Updated at 12:35 p.m. ET
President Trump snapped back at Attorney General Jeff Sessions on Friday with a series of Twitter posts that sarcastically took up Sessions' theme about the importance of political independence at the Justice Department.
"Jeff, this is GREAT, what everyone wants, so look into all of the corruption on the 'other side' including deleted Emails, Comey lies & leaks, Mueller conflicts, McCabe, Strzok, Page, Ohr......" Trump wrote.
The president's posts included a litany of points he and supporters have raised as part of their narrative about the "bias" and abuse of power by federal law enforcement, which they say is the real basis of the Russia investigation.
Continued Trump: "....FISA abuse, Christopher Steele & his phony and corrupt Dossier, the Clinton Foundation, illegal surveillance of Trump Campaign, Russian collusion by Dems - and so much more. Open up the papers & documents without redaction? Come on Jeff, you can do it, the country is waiting!"
Trump's responses came a day after Sessions announced that he would not let the Justice Department be swayed by political influences in the conduct of its investigations and prosecutions.
"While I am attorney general, the actions of the Department of Justice will not be improperly influenced by political considerations," Sessions said on Thursday.
The Justice Department declined to comment on Trump's tweets on Friday.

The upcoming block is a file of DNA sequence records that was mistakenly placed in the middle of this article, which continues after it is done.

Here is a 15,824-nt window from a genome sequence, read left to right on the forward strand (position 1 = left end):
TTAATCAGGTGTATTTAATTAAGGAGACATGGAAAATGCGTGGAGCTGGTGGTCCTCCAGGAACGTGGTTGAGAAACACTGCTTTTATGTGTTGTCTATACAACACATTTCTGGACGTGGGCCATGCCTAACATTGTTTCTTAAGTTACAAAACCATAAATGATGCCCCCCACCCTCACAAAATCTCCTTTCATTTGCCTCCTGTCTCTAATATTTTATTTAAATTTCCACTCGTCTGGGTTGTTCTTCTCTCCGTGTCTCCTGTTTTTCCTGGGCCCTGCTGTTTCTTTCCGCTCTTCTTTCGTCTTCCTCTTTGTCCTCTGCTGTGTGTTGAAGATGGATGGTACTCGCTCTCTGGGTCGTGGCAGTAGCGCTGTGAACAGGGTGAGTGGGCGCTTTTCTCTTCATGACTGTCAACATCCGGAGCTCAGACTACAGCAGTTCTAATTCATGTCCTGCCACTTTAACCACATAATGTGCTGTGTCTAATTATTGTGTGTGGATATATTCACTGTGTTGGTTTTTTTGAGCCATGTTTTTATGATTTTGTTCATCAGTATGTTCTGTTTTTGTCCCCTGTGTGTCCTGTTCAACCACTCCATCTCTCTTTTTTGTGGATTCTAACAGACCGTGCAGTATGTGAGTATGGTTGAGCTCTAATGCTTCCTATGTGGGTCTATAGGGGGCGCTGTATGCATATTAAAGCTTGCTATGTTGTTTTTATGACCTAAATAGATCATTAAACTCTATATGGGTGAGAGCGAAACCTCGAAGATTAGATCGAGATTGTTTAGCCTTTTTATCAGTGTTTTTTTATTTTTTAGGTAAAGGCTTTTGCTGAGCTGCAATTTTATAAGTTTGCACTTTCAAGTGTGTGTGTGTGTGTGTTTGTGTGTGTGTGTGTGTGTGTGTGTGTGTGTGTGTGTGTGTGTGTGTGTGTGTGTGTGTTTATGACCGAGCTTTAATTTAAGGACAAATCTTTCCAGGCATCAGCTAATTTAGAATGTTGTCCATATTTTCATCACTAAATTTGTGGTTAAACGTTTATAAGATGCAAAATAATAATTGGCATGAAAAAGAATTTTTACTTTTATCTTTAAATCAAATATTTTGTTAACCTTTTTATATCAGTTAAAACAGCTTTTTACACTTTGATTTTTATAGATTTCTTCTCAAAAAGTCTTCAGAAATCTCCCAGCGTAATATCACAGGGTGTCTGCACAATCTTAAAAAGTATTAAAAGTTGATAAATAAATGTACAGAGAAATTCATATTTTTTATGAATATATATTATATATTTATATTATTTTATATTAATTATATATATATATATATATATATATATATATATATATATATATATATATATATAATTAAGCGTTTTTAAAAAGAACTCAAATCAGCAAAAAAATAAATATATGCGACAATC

Trump and Republicans have been attacking the FBI and Justice Department for months, and Trump's and Sessions' individual relationship has been strained. Trump feels betrayed by Sessions' decision to recuse himself from the Russia investigation and has said he regrets appointing him.
Sessions, meanwhile, has defended himself and Deputy Attorney General Rod Rosenstein amid intense political pressure involving some of the stories that Trump mentioned.
In the construction of Trump and allies, there is a parallel galaxy of abuse and wrongdoing by the FBI and Justice Department, or Democrats, or both, that Sessions and Rosenstein are ignoring at the same time special counsel Robert Mueller investigates the Russia case.
Sessions has made it known through friends who've spoken on TV and to reporters that he does not intend to resign. Until recently, he appeared to enjoy a bulwark of support from his former colleagues in the Senate.
On Thursday, however, cracks began to appear as two key members of the Senate Judiciary Committee, which would confirm a replacement for Sessions, appeared to suggest their openness to considering someone else.